Man Muckrake
We all know that sort of historian—
Man Muckrake’s the name, Ph.D
Who seeks out discrediting motives
Of men who are nobler than he.

He rakes up the dust on the floorboards—
Man Muckrake looks no way but down—
Cries, Heaven is only a fable!
Never sees the celestial crown.

That rebel?—just in for the money.
That martyr?—hysterical dupe.
That poet?—unkind to his daughters.
That hero?—a bit of a stoop.

He’s Strachey, felinely dissecting;
He’s Hill, saying class makes the mind;
He’s Beard, on the debts of the Founders;
He’s Roberts, to liberty blind.

Man Muckrake ignores the old poem
While he sweeps up irrelevant facts:
I’m willing to pay a fair price for the tea,
But never a three penny tax.

Our latest Man Muck is a Tory—
God bless ‘em, I guess we need some—
But he shows by his smug condescension
Why we got rid of ours on day one.

He’s blind to our love for our freedom—
What’s that got to do with some tea?
We all know that sort of historian—
Man Muckrake’s the name, Ph.D.

Then, sympathy. Because the proper response to Roberts’s acute lack of sympathy to the Patriots is to extend sympathy to American Tories, many of whom did suffer at Patriot hands, and whose suffering is a part of the American story that should be remembered. We Patriots did, for example, tar and feather a fair number of Tories.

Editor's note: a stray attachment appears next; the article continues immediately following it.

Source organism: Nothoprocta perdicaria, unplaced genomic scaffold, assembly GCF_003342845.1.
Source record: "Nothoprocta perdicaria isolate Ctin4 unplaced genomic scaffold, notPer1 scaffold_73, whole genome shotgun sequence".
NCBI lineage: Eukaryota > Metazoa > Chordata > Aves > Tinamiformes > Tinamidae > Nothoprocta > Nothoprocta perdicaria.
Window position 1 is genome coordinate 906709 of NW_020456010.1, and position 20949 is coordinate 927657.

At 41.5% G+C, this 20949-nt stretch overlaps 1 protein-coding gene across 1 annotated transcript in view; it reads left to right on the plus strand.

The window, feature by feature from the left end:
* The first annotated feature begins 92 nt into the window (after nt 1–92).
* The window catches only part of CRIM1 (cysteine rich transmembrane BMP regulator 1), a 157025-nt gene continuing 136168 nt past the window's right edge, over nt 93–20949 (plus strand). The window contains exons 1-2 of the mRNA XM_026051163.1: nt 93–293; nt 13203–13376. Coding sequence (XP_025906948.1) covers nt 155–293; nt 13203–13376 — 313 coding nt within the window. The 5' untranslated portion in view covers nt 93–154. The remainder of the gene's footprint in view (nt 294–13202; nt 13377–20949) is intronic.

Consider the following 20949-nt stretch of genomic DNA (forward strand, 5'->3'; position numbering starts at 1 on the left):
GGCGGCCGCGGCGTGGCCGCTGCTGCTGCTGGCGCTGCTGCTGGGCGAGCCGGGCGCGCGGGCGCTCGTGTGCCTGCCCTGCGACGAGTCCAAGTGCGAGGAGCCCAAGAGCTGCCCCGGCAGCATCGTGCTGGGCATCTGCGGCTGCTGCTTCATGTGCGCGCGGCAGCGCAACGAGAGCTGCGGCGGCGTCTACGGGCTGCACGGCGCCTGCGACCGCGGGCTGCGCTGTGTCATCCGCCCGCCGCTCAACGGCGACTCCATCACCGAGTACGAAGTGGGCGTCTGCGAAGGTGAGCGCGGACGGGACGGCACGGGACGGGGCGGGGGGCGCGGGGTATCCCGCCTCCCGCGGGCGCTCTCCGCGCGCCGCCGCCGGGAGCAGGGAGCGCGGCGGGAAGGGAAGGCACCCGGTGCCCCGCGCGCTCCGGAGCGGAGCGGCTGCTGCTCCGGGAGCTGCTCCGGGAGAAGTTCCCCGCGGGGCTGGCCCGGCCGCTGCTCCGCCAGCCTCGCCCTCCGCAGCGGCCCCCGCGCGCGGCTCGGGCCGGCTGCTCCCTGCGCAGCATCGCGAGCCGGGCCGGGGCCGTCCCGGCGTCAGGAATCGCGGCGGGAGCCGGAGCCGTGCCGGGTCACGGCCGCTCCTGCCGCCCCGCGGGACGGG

Tar and Feather

Pour hot tar on a man stripped nude
And hear him shriek with pain.
Lay white feathers on the boiling pitch
Then laugh and laugh again.

Charivari has no law!—
Serves justice with a smile.
The world’s turned right and upside down:
Let bad men suffer a while.

The pink flesh chars but that’s the price
He’ll pay for our natural rights.
Treat freeborn Yankeemen like slaves
And we’ll seize you in the night.

Women and womanly men just say,
We should not fear, amen!
Should!—the tyrants only stop
When they must fear free men.

We’ll know the truths we’re fighting for
By words that the wise men write;
By suffering months at Valley Forge
Earn liberty’s birthright.

And we’ll torture a Tory villain or two
For our posterity.
Lay the tar and feathers on!—
So all men may be free.

Frankly, if I’d been asked to write a polemic against my Patriot forebears, I think one that recognized their ideals, but addressed the price others paid for those ideals’ achievement, would have been more effective.

I eagerly await a response from Roberts—ideally, in the form of a verse extolling the participants of the Boston Tea Party, or detailing the sufferings imposed on Americans by the British soldiery. It’s not so difficult for a historian to get beyond the usual polemics.

Photo by Cornischong — Wikimedia Commons 


One thought on “Andrew Roberts is Wrong about the Boston Tea Party”

  1. I’ll give you a response — look at what famous American Patriots said about it at the time.

    Ben Franklin offered to pay for the destroyed tea, and he wasn’t the only one.. George Washington was upset as well.

    A lot of people had problems with the destruction of private property, which under the principles of Edmund Burke, was considered sacrosanct.

    Now John Adam disagreed, and it’s a complicated issue. But there was legitimate opposition, at the time, to doing it.